The face of Homer Simpson on a gourd.  Kept in the Secret Vatican Archives. ahem.

The face of Homer Simpson on a gourd. Kept in the Secret Vatican Archives. ahem.

 

 

 

Oh, the things we could do!  But please don’t suggest thinking too hard about it.  God forbid we use our God-given reason and scripture together to determine what is true from what is false.  Then things would be way more boring and definitely less lucrative for all of us.  

 

 

 

 

The one on the right sold for $25,000.   Almost %100 profit!  I'm in!

The one on the right sold for $25,000. I'm in!

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London

I figured that I’d celebrate St. Patrick’s Day tomorrow by going to London, so I’ll be taking a short break from my blog.  But when I get back, it’s on!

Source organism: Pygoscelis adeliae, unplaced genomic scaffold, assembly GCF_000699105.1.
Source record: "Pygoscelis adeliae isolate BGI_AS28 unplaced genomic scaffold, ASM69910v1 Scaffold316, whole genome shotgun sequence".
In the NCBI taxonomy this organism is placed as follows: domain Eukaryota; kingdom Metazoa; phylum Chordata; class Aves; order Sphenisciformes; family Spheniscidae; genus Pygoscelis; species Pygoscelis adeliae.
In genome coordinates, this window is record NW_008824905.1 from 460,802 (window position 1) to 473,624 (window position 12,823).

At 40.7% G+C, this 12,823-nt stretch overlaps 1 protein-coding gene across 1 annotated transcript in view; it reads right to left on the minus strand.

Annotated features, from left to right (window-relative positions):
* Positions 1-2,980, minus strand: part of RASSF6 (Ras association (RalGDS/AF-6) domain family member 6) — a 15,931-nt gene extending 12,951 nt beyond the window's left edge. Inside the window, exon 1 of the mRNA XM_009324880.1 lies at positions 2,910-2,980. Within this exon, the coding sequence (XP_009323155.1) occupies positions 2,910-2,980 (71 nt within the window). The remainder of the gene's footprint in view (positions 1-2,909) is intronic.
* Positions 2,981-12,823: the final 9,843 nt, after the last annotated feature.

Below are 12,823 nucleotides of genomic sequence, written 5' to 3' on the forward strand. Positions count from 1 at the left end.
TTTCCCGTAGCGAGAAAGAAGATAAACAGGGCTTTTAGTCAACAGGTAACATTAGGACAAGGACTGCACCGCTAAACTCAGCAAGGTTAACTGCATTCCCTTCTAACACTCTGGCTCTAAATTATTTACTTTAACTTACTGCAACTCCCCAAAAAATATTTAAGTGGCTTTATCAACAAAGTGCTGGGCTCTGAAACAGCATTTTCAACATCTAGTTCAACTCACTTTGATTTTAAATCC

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Angry!

I’m frustrated today.  I’m frustrated at so many things related to our economy, as I’m sure everybody is, but I feel like there are so many things to be said and most of them are staying around the water-coolers and aren’t making it to the blogs or to the bigger news services.  In fact, practically the only place I’ve heard any of them is on The Daily Show.  (Read my post about it here.) 

 

There are, to be sure, lots of things to get angry at, but I’m frustrated by the things that aren’t in the news.  Sure, there’s the stuff Obama said this morning, which was good, but my anger goes further.